That Moment In: Twilight
Scene Setup: Bella’s been putting things together now for awhile. She’s noticed a lot about Edward, doing some research about his cold skin, super strength and fear of sunlight. There’s really only one answer because there’s no way science could explain any of it: He’s a vampire. So she leads him into the woods on a dreary grey day and confronts him. She tells him she knows who and what he is.
The Scene: (Time stamp 0:48:00) All the clues have been there and Bella’s convinced that Edward is not who he pretends to be. Edward knows she’s guessed it right and demands that she call him what he is, telling her repeatedly to say it. The word “vampire” parts from her lips and there’s a kind of relief in the confession. But she refuses to believe it, which prompts him to try some more powerful persuasion. He puts her on his back and carries her to the top of the mountain, out of the fog bank, but does so at super speed, which should convince her right then and there, but doesn’t.
Once at the top, Eward puts her down and literally exposes himself. His bare chest at least. The beam of sun that has broken through the thick forest canopy shines on him like a spotlight, making him glitter as if he’s made of stardust. Bella tells him he’s beautiful. Now comes the brutal part. Edward tells her he’s not. He is a killer and everything about him is designed to lure people like her: his voice, his face, his scent. He’s the world’s most dangerous predator. But this does nothing to curb Bella’s attraction. In fact, it does the opposite. She’s doesn’t care that he’s killed people before, or that he in fact, wants to kill her. He has never wanted a human’s blood more than her’s in his entire life, and tells her that his family is different from other vampires. They have chosen to live off the blood of animals rather than humans, but Bella is something too powerful for him to resist. Her scent, her allure, is like is own personal heroin and it’s overwhelming him to the point of madness. He’s not sure he can control himself. She trusts him to be able to. She is afraid, but afraid she will lose him rather of dying. They agree to try and then lie down in the tall grass and let the burning sun glimmer on his face.
What’s happening here is obvious. Edward wants Bella sexually, at least metaphorically, so badly he is ready to jump out of his skin. There’s not a guy of the right age that can’t identify with that. Edward is in pain trying to suppress that aching need. It’s great how he moves around the scene, swooshing about Belle while she stands in one place, as if in orbit, dancing in circles trying to find a place near her that allows him to be in control. He ends up in the tangled limbs of a moss-covered tree and perches like a bird above her. The camera too swings around her as well, keeping us a little disoriented, much like her. Where is he going? What is he saying? She remains mostly fixed, eyes watching him glide around her.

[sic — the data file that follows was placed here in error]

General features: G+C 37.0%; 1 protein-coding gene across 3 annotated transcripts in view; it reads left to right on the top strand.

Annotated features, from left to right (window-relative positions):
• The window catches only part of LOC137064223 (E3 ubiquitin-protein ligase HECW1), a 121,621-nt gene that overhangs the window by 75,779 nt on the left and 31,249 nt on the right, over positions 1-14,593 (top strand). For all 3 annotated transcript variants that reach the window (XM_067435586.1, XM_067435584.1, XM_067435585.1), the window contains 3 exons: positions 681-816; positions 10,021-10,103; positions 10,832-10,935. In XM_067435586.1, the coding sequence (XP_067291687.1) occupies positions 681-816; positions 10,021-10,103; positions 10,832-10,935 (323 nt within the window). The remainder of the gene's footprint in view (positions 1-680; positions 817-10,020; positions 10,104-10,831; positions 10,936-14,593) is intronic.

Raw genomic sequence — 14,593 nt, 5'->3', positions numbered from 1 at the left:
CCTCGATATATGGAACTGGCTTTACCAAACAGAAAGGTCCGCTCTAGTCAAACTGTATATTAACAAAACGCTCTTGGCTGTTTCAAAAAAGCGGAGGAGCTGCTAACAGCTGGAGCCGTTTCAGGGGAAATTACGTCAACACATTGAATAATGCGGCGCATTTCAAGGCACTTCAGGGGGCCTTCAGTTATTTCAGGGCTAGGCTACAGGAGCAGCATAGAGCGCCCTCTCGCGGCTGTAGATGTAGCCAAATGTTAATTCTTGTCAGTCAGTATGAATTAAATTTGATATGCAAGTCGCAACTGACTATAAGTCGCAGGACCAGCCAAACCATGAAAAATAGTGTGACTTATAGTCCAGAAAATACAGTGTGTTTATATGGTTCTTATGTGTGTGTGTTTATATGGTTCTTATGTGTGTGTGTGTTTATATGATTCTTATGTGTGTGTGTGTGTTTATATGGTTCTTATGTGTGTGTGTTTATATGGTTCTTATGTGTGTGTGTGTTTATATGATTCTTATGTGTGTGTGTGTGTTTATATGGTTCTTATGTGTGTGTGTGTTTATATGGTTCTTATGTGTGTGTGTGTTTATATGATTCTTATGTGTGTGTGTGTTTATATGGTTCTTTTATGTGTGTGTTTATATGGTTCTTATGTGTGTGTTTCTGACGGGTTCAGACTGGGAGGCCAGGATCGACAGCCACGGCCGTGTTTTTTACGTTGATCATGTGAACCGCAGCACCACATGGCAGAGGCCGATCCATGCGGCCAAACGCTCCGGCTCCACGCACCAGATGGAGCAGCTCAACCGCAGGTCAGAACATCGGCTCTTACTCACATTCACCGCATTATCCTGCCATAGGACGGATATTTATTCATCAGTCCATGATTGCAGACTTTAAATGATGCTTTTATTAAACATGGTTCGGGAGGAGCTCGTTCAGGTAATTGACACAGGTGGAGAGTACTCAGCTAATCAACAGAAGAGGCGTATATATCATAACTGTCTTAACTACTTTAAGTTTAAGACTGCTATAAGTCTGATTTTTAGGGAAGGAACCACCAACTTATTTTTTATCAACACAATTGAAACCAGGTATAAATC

What’s most effective is Edward’s total disclosure. For half the film, we’ve watched him elude her, sometimes to the point of running away, so it’s particularly satisfying to have him finally all in. While we are not surprised at all concerning who he is, the acknowledgement of it to Bella is the right thing to do, and it’s smart to stop with the ambiguity and get to the real matter at hand. The audience has known from the beginning he is a vampire, and to keep dragging out the inevitable confession is tiring, especially since it couldn’t possibly be any more clear that he and the other Cullen family members are one-hundred percent vampires. Or freaks.
Sex is the name of the game here and this is one of the film’s better moments, working as a metaphor for a couple’s first sexual encounter, even if isn’t quite all the way. From the girl leading the boy to a permissive place, to their confessions about their desires and instincts. The way Edward hovers over her and teases her with lustful confessions, and how she continually allows him to press closer. He is respectful to a degree, and hints at wanting more but waits for her to move to him and she doesn’t disappoint, sliding close, assuring him with every word. In the movie’s most touching moment, Edward finally puts his arms on either side of her as she backs against a rock face. It is the beginnings of physical intimacy, a gesture that is beautifully sensual, wonderfully innocent, and perfectly shot.
Melissa Rosenberg (screenplay), Stephenie Meyer (novel)
Kristen Stewart, Robert Pattinson, Billy Burke